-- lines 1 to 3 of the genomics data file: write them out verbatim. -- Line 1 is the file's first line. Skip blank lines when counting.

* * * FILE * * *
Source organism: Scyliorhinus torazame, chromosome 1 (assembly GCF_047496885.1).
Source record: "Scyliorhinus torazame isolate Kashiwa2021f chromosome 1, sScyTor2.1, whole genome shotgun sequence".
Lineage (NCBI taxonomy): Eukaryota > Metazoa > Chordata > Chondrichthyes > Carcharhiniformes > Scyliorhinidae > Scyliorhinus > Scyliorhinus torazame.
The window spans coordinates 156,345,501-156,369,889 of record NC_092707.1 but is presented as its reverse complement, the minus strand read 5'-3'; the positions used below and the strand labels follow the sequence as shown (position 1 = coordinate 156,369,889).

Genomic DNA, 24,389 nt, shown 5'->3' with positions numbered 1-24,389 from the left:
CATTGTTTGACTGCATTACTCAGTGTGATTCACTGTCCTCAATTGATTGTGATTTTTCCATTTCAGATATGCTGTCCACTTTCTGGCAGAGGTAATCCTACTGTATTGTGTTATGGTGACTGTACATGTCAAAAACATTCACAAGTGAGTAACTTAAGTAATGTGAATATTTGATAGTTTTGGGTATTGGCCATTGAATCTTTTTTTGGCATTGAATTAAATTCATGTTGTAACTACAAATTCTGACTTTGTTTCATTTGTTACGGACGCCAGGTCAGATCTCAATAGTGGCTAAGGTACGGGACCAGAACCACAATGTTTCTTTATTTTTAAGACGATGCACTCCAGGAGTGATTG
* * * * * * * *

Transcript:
Source organism: Scyliorhinus torazame, chromosome 1 (assembly GCF_047496885.1).
Source record: "Scyliorhinus torazame isolate Kashiwa2021f chromosome 1, sScyTor2.1, whole genome shotgun sequence".
Lineage (NCBI taxonomy): Eukaryota > Metazoa > Chordata > Chondrichthyes > Carcharhiniformes > Scyliorhinidae > Scyliorhinus > Scyliorhinus torazame.